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Fracking is a form of climate-change denial | Josh Fox

Guardian Environment News - Mon, 2016/10/10 - 12:39pm
Local communities are showing the courage to fight fossil fuel madness. We can all help them prevail

Here’s one thing we don’t often want to admit: it is too late to stop many of the harshest and most destructive aspects of climate change from materialising. We’re out of time. Superstorms, droughts, floods, disappearing islands, coastlines and lost species are already here.

Related: Weakening Hurricane Matthew brings flooding to south-eastern US

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Categories: Environment

Science Museum condemned for oil company sponsorship

Guardian Environment News - Mon, 2016/10/10 - 12:26pm

Caroline Lucas and dozens of campaigners and scientists call on museum to drop Statoil backing of children’s gallery

More than 50 prominent scientists, campaigners and politicians have signed a letter calling on the Science Museum to drop its oil sponsorship.

Despite choosing not to renew its previous sponsorship deal with Shell following criticism and campaigning, the Science Museum decided to accept sponsorship from Statoil, a Norwegian multinational oil and gas company, for its revamped children’s gallery, which the letter’s signatories describe as an “unconscionable” decision.

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Categories: Environment

Science Museum should drop Statoil sponsorship of children’s gallery | Letters

Guardian Environment News - Mon, 2016/10/10 - 12:19pm

On Tuesday, the Science Museum will launch its new interactive gallery for children – Wonderlab: The Statoil Gallery. Despite securing sponsorship from an oil and gas company that is recklessly planning to drill seven new wells in the fragile Arctic, the London museum has also introduced an entry charge, restricting access to those visitors able to pay.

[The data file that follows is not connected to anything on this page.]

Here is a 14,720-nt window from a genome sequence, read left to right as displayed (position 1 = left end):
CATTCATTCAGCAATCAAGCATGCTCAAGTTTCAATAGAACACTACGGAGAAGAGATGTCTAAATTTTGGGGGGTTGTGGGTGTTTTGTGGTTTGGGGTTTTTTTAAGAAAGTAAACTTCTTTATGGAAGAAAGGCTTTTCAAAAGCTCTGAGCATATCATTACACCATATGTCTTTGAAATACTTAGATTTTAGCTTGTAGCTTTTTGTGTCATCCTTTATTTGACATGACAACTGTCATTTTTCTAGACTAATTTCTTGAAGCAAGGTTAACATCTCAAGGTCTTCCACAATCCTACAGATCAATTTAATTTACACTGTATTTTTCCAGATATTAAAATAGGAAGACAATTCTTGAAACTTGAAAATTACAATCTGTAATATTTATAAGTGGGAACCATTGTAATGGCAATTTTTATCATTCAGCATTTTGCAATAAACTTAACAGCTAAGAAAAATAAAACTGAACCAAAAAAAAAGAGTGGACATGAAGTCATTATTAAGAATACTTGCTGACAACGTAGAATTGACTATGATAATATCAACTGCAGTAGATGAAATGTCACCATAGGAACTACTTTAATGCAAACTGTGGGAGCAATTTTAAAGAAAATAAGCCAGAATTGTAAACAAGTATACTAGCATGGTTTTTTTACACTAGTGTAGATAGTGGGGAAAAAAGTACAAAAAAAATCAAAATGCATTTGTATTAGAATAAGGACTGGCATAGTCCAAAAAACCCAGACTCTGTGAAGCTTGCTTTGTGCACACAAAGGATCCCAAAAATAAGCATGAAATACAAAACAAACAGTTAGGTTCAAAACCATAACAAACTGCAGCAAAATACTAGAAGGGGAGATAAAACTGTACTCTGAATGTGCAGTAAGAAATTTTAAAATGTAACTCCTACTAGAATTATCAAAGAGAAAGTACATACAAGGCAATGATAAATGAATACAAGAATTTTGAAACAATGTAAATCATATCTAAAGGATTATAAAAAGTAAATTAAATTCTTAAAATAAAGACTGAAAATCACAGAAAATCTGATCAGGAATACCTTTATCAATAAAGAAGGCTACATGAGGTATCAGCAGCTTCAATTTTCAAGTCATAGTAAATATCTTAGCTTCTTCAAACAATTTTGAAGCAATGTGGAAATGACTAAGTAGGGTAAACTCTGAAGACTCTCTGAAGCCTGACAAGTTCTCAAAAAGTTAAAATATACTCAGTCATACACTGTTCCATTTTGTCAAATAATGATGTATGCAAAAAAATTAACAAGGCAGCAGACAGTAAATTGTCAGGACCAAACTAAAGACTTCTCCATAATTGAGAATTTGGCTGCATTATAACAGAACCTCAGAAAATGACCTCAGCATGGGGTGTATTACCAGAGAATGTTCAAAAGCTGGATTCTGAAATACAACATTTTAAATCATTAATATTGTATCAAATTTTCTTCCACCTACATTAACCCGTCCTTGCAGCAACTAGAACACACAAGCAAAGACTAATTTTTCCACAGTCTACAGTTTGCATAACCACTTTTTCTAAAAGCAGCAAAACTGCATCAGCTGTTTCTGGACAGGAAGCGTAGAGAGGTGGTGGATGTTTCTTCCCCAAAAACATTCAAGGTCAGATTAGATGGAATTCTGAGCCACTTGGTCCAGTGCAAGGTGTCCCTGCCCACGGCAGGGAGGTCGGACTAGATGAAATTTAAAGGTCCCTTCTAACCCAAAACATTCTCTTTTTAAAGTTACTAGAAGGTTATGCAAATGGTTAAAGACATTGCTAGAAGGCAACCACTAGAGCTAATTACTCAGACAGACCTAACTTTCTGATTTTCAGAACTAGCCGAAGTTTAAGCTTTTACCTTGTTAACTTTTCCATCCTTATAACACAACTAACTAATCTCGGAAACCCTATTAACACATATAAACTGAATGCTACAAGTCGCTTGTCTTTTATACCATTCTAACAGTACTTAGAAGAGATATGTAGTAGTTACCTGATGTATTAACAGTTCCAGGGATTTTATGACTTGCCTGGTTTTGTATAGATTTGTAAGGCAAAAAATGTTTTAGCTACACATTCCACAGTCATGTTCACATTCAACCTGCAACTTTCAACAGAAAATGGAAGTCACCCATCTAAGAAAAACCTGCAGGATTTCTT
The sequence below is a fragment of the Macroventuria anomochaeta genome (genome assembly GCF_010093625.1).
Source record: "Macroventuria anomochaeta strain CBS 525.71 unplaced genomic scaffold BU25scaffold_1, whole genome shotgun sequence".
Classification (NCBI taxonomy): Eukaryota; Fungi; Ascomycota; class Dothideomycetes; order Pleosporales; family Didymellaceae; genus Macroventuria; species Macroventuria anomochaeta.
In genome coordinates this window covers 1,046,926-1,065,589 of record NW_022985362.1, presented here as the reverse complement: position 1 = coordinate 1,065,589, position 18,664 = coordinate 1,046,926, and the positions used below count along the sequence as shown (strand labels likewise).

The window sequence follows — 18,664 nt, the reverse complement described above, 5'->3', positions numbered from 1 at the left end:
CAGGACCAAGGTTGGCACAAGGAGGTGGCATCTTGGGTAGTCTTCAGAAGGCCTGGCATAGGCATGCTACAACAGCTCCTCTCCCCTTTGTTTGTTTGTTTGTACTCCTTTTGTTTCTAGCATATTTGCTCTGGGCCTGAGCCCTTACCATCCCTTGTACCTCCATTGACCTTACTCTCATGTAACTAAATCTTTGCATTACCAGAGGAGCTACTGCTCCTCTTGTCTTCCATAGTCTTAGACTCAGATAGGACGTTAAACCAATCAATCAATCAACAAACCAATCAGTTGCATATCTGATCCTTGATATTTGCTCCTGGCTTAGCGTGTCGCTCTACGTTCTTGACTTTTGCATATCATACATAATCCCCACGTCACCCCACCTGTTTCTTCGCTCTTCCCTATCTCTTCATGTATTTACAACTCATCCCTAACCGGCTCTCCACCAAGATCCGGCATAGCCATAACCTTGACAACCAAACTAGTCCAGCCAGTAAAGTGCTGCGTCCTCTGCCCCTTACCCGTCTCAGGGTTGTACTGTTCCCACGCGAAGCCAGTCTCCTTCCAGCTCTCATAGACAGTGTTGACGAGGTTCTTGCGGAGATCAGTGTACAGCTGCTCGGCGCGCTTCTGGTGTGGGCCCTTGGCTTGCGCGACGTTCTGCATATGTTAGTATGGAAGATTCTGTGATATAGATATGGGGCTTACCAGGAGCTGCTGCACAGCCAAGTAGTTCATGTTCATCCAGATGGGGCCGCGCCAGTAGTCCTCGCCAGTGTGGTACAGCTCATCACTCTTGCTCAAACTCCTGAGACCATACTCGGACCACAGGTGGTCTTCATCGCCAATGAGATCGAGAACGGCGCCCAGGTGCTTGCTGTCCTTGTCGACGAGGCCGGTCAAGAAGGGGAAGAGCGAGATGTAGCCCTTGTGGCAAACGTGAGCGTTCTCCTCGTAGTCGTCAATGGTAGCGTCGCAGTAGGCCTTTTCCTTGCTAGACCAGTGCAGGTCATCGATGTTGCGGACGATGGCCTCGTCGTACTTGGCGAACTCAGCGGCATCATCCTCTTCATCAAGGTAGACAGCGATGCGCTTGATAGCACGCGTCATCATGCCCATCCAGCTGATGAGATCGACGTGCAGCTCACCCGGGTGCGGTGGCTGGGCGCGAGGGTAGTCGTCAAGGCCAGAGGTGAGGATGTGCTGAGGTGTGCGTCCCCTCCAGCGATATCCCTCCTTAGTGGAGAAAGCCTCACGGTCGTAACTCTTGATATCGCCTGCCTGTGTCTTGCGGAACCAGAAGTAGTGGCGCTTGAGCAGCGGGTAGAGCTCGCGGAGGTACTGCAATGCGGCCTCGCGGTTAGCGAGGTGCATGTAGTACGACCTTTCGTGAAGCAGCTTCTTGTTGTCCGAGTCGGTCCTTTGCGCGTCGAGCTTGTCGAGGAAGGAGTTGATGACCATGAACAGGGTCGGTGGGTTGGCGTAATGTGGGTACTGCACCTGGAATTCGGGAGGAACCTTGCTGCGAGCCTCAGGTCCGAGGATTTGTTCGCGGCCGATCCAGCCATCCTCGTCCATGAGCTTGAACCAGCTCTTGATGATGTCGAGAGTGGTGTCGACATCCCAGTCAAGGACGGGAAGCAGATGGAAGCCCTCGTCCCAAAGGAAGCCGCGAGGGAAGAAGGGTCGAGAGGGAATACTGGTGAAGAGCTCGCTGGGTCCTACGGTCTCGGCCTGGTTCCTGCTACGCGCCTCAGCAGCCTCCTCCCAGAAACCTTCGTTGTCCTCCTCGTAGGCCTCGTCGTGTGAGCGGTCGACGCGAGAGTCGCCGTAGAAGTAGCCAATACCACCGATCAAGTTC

It is unconscionable that in 2016 a museum of science is handing a fossil fuel company legitimacy by allowing it to sponsor a gallery designed to inspire the next generation. Statoil is pursuing new sources of oil that must stay in the ground if there is to be any hope of leaving a safe climate for the children that are to visit this gallery. And from the Norwegian Arctic to the Great Australian Bight, Statoil’s plans are opposed by local communities and indigenous peoples who want the company off their lands and out of their waters.

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Categories: Environment

Theresa May's local council set to spend £50,000 to fight Heathrow runway

Guardian Environment News - Mon, 2016/10/10 - 12:11pm

Windsor and Maidenhead council looks to increase budget for fighting expected government go-ahead for third runway

Theresa May’s local authority is prepared to spend £50,000 on a judicial review if her government approves the expansion of Heathrow next week, documents released on Monday reveal.

The papers underline the scale of resistance that the prime minister will face from residents in her Maidenhead constituency, which she has represented since 1997, if she agrees to allow the third runway to go ahead.

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Categories: Environment

Robert F Kennedy Jr takes big business to task over pollution at SXSW Eco

Guardian Environment News - Mon, 2016/10/10 - 12:09pm

‘Good environmental policy is good for economic prosperity,’ according to the environmental advocate, who admonished corporations for not doing more

Robert F Kennedy Jr, a long-time environmental advocate, took big business to task as he stood on stage at the SXSW Eco environment conference in Austin on Monday. As one would expect from an attorney who is deft at making strong arguments, Kennedy lobbed punchy attacks on the Koch brothers and companies for characterizing environmental protection as an unnecessary expense that hurts business.

“You will hear a lot of times from big polluters, the Koch brothers, their indentured servants in Washington DC and the toadies on Fox News that we have to choose economic prosperity on one hand and environmental protection on the other,” Kennedy said. “Good environmental policy is good for economic prosperity.”

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Categories: Environment

Stances on fracking called into question | Letters